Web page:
Columbia Police Department receives grant to strengthen drunk-driving patrols
$16,000 of the department’s new grant will be used for sobriety checkpoints.
Feb. 25, 2015
MU freshman Kathryn McDonnell distinctly remembers the moment when she learned one of her favorite high school teachers, Janet Esrock, had been killed by a drunk driver.
Esrock was driving with her son one night in 2011 when Patrick McCormick struck their vehicle head-on. His blood-alcohol content was far above the legal limit.
Both Janet and her son Jonathan Esrock, who was in McDonnell’s grade, were taken to the hospital. Jonathan survived, but Janet died from injuries sustained from the crash. The news of Janet’s death devastated the entire school, McDonnell said.
“It was kind of a shock that something that tragic could happen to someone that we all loved,” McDonnell said. “It sparked a huge discussion on how we could make our whole world safer.”
McDonnell was a sophomore in high school at the time of the accident, but she said the memory of having Janet as a teacher, and her death, has stuck with her throughout the years.
Impaired driving was the cause of 30 percent of all deaths that occurred on Missouri’s roadways in 2013, according to a Columbia Police Department news release. To prevent future deaths caused by impaired driving, CPD is cracking down on the issue.
CPD received a $28,000 grant from the Missouri Department of Transportation's Highway Safety Division to help with these efforts this fiscal year, CPD traffic unit supervisor Sgt. Curtis Perkins said. The fiscal year goes from Oct. 1 to Sept. 30.
About $16,000 will go to sobriety checkpoints, $4,000 to saturation patrols and $4,800 to other agencies that assist them, Perkins said. The remaining amount goes to the salaries of officers who work on stopping impaired driving as well as equipment.
A sobriety checkpoint is a stationary spot where police officers look for signs of intoxicated drivers. Clues include lane violations, having no headlights on, speeding and more, Perkins said. Saturation patrols refer to officers who drive around, also looking for impaired drivers.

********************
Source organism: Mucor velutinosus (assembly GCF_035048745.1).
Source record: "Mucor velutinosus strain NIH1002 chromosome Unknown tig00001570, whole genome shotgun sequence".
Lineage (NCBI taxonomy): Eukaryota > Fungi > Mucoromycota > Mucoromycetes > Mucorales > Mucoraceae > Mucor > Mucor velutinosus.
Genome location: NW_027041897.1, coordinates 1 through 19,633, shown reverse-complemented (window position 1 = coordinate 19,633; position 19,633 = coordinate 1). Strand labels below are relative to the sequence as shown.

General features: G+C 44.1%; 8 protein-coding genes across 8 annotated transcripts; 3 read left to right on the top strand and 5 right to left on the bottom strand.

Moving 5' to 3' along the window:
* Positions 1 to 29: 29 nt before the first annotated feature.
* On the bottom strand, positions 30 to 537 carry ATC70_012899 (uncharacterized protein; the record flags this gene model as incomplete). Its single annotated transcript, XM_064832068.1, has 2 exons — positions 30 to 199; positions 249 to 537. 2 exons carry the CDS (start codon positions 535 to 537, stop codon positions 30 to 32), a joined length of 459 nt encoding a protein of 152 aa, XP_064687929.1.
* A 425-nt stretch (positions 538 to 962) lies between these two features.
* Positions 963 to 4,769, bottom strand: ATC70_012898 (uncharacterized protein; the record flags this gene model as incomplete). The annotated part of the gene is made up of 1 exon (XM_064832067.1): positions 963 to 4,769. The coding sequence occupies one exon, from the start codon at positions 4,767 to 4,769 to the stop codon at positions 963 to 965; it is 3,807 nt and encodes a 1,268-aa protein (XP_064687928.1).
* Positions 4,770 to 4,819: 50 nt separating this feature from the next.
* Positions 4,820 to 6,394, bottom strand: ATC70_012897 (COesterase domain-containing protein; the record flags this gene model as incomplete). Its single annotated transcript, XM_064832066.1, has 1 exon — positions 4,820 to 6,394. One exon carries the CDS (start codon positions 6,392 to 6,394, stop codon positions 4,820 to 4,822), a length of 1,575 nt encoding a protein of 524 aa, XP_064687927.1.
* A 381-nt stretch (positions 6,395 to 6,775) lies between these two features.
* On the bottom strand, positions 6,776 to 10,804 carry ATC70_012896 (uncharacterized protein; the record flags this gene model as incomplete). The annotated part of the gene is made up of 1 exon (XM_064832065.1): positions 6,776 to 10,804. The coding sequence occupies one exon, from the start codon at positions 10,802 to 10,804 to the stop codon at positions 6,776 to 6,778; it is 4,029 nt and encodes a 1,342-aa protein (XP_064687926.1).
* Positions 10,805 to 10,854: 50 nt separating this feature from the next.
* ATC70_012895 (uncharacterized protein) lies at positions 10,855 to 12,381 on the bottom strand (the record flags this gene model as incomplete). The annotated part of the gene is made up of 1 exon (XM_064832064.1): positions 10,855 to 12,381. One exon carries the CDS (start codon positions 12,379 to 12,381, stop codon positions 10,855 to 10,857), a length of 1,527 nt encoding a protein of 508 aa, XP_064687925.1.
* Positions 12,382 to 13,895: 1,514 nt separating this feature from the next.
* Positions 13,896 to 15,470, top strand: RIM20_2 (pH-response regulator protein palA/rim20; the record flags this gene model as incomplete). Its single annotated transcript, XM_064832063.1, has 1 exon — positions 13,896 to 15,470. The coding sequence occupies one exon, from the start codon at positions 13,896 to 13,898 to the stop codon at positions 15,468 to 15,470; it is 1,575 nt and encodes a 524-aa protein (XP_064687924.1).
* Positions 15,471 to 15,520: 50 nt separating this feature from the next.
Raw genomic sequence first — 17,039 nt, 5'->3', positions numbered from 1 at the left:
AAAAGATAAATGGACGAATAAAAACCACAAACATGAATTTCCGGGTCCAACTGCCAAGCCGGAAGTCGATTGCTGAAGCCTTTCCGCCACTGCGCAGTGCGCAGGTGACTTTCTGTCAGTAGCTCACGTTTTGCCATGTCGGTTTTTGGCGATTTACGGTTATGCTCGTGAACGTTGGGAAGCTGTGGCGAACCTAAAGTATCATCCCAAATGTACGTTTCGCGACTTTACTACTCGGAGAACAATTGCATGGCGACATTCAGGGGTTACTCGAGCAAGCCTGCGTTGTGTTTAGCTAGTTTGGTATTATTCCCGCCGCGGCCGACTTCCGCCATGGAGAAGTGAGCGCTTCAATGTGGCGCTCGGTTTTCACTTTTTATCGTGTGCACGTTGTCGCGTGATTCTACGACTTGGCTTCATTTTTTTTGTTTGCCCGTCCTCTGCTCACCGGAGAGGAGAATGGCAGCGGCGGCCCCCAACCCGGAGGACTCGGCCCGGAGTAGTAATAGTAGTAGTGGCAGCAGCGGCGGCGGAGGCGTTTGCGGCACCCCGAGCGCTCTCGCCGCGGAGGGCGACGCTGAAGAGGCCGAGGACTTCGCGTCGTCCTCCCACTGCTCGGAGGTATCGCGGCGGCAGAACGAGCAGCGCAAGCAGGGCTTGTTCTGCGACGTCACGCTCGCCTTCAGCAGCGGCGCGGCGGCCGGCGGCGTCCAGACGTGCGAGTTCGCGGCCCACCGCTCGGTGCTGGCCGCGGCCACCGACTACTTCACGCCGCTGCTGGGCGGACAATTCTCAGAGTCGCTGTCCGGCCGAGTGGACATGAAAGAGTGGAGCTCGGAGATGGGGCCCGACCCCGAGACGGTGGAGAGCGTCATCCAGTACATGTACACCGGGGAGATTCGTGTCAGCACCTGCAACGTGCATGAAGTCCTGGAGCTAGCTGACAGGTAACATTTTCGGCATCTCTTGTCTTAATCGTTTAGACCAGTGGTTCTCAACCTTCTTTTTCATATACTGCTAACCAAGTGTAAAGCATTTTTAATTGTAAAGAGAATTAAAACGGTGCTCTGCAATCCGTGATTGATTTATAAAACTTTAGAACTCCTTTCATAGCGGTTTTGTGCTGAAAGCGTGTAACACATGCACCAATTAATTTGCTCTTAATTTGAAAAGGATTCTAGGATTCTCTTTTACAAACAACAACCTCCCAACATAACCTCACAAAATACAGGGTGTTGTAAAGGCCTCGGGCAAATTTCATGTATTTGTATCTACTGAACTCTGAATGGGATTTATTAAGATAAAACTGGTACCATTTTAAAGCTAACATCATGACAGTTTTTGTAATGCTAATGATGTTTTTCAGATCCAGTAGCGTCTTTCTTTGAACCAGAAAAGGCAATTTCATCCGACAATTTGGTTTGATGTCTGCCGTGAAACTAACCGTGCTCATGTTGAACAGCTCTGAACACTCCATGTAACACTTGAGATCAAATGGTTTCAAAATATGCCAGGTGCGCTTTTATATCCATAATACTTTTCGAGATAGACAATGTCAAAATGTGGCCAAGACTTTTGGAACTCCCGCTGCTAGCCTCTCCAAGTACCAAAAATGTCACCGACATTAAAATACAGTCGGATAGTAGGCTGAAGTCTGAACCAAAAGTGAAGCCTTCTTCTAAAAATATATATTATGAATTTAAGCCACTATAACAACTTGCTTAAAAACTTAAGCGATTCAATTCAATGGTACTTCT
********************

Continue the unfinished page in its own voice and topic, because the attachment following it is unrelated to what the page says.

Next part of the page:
“Safety is our bottom line,” Perkins said. “We’re looking out for the public’s interest and getting impaired drivers off the roadway, who pose a significant danger to innocent people.”
The Missouri Zero Tolerance law states that any person under the age of 21 caught driving with any amount of alcohol in their body will have their license suspended and be charged with a Minor in Possession.
The first time a person is caught driving intoxicated, their license is suspended for 90 days total. The first 30 days of this suspension revoke driving privileges entirely. After those 30 days, they are allowed 60 days of restrictive driving, where they’re allowed to drive to and from work primarily, Perkins said. A second offense results in a revoked license for one year, a fine of up to $1,000 and up to one year in jail.
If you are found guilty of a second alcohol-related traffic offense, you will be required to install an ignition interlock device on your vehicle before restoring your driving privileges. This is essentially a breathalyzer, which one blows into in order for their car to start, Perkins said. If one breathes any trace of alcohol into it, the car won’t start.
When an MU student is caught driving impaired, they are arrested and also referred to MU’s Office of Student Conduct, MU Police Department spokesperson Brian Weimer said.
“It’s a danger to the campus community,” he said. “People could be injured or killed and not just other drivers but pedestrians and such in the area of the streets.”
Weimer also said MUPD coordinates with the peer educators of Alcohol and Drug Abuse Prevention Team/Peers Advocating Wellness Solutions, located in the Wellness Resource Center. ADAPT/PAWS is an MU organization that educates students on wellness issues, including alcohol and drug issues.
“We’ve tried to make a proactive approach to make sure people know the dangers,” Weimer said.
CPD is planning to have six to eight sobriety checkpoints during this fiscal year. They will most likely plan checkpoints during St. Patrick’s Day and around graduation time in May, Perkins said.
MU freshman Shelby Gyger has also been personally affected by impaired driving. One of her high school friends died from driving drunk.
Gyger said she gets upset when others drive impaired. While she admits calling taxi services or STRIPES can sometimes take longer than desired, she said it’s worth the wait. Otherwise, Gyger urges students to call a friend or a parent to pick them up.
“You hear ‘don’t drink and drive’ — we all know it; we’ve all heard it since we were like four,” she said. “But you don’t really understand the impact of it until it happens.”